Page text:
Department of bright ideas 

Had the Ghost of Christmas Future looked in on little Devin O’Neill years ago, as he—the designated decorator in his eight-kid family—trimmed the O’Neill’s Butte home with Christmas lights, he might have smiled. Little did little O’Neill know that one day he’d be head of a crew that designs sophisticated holiday light displays, or that he’d get paid to hang Christmas lights for those too old or too rich or too scared to climb a ladder to hang their own.

O’Neill started Old West Holiday Lighting in 2004 to complement his seasonal lawn business. Homeowners hire O’Neill to pick out, buy, install, take down and store outdoor lights. And we’re not talking about tangled two-tone strings with faint, sputtering glows. We’re talking 6-foot-tall, lit-up wreaths mounted 20 feet high; sparkling snowflakes and candy canes strung along even the highest eave; animated three-dimensional Santas successfully putting golf balls or elves methodically decorating a Christmas tree. And though these displays are a bit high-powered for Missoula, where most folks would have trouble stomaching the average $700 price tag, they aren’t exactly cutting edge. The new apex of the holiday decorating world, O’Neill’s research has found, is projectors beaming massive images of angels and the like onto outer walls, controlled by wireless laptops from the warmth of the living room.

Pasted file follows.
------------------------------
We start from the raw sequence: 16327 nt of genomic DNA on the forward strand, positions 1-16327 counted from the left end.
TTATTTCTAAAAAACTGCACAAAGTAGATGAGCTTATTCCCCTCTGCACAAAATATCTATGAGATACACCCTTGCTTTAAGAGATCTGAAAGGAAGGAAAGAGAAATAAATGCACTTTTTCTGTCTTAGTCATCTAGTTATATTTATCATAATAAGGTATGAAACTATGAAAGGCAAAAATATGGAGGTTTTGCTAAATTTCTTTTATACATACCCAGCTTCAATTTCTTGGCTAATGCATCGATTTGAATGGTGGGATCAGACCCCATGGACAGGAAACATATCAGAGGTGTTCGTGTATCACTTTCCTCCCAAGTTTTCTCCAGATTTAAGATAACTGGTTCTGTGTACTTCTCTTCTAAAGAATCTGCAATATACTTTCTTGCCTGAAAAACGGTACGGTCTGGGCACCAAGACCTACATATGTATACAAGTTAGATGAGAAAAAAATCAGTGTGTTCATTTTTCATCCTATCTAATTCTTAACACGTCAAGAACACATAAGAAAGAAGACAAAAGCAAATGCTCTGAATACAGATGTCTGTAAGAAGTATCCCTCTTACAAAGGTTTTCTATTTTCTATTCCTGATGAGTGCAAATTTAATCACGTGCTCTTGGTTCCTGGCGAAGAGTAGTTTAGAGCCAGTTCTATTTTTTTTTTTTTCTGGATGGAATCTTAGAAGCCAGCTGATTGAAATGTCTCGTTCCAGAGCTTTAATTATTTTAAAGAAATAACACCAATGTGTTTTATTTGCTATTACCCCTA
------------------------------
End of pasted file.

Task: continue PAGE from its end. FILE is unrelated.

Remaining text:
O’Neill and his crew of three are busiest the week after Thanksgiving, and at the site of one South Hills job, he draws a map showing five other homes in the same neighborhood that already carry his crew’s fingerprints.

As for O’Neill’s own home, it stays bare until just before Christmas, when he’s got everyone else’s houses done. He compares himself to the cobbler wearing worn shoes, but instantly laughs when asked whether he’d hire out the holiday outfitting of his own home. The answer is no: “I gotta have some fun myself!”

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